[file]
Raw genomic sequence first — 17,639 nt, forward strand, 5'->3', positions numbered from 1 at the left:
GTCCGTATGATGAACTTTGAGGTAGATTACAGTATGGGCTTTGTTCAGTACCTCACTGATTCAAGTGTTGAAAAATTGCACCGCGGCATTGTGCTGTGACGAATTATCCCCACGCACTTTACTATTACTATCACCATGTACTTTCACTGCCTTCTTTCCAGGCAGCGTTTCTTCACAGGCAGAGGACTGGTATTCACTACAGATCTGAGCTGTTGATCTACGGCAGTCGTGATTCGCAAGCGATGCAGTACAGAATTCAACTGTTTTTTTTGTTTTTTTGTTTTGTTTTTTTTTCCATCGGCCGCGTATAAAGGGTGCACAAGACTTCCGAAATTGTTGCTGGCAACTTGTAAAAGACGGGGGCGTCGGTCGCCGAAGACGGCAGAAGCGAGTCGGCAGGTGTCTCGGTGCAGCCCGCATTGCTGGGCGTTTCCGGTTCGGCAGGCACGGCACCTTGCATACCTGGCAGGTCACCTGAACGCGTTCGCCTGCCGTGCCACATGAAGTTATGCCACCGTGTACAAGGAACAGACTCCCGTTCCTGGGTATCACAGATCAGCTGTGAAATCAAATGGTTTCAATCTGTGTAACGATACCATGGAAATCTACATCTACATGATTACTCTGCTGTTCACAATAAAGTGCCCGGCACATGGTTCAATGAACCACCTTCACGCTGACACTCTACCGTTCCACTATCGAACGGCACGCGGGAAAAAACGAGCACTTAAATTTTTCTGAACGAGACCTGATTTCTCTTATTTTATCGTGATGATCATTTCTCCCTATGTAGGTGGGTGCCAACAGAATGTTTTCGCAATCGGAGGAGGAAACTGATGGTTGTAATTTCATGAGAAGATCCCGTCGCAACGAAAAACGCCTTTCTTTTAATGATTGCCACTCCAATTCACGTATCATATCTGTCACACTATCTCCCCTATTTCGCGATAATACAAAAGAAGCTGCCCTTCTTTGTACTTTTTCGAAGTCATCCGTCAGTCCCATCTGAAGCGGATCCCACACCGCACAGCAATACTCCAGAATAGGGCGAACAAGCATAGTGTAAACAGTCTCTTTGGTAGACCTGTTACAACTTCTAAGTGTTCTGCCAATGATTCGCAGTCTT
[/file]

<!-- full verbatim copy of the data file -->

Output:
Raw genomic sequence first — 17,639 nt, forward strand, 5'->3', positions numbered from 1 at the left:
GTCCGTATGATGAACTTTGAGGTAGATTACAGTATGGGCTTTGTTCAGTACCTCACTGATTCAAGTGTTGAAAAATTGCACCGCGGCATTGTGCTGTGACGAATTATCCCCACGCACTTTACTATTACTATCACCATGTACTTTCACTGCCTTCTTTCCAGGCAGCGTTTCTTCACAGGCAGAGGACTGGTATTCACTACAGATCTGAGCTGTTGATCTACGGCAGTCGTGATTCGCAAGCGATGCAGTACAGAATTCAACTGTTTTTTTTGTTTTTTTGTTTTGTTTTTTTTTCCATCGGCCGCGTATAAAGGGTGCACAAGACTTCCGAAATTGTTGCTGGCAACTTGTAAAAGACGGGGGCGTCGGTCGCCGAAGACGGCAGAAGCGAGTCGGCAGGTGTCTCGGTGCAGCCCGCATTGCTGGGCGTTTCCGGTTCGGCAGGCACGGCACCTTGCATACCTGGCAGGTCACCTGAACGCGTTCGCCTGCCGTGCCACATGAAGTTATGCCACCGTGTACAAGGAACAGACTCCCGTTCCTGGGTATCACAGATCAGCTGTGAAATCAAATGGTTTCAATCTGTGTAACGATACCATGGAAATCTACATCTACATGATTACTCTGCTGTTCACAATAAAGTGCCCGGCACATGGTTCAATGAACCACCTTCACGCTGACACTCTACCGTTCCACTATCGAACGGCACGCGGGAAAAAACGAGCACTTAAATTTTTCTGAACGAGACCTGATTTCTCTTATTTTATCGTGATGATCATTTCTCCCTATGTAGGTGGGTGCCAACAGAATGTTTTCGCAATCGGAGGAGGAAACTGATGGTTGTAATTTCATGAGAAGATCCCGTCGCAACGAAAAACGCCTTTCTTTTAATGATTGCCACTCCAATTCACGTATCATATCTGTCACACTATCTCCCCTATTTCGCGATAATACAAAAGAAGCTGCCCTTCTTTGTACTTTTTCGAAGTCATCCGTCAGTCCCATCTGAAGCGGATCCCACACCGCACAGCAATACTCCAGAATAGGGCGAACAAGCATAGTGTAAACAGTCTCTTTGGTAGACCTGTTACAACTTCTAAGTGTTCTGCCAATGATTCGCAGTCTT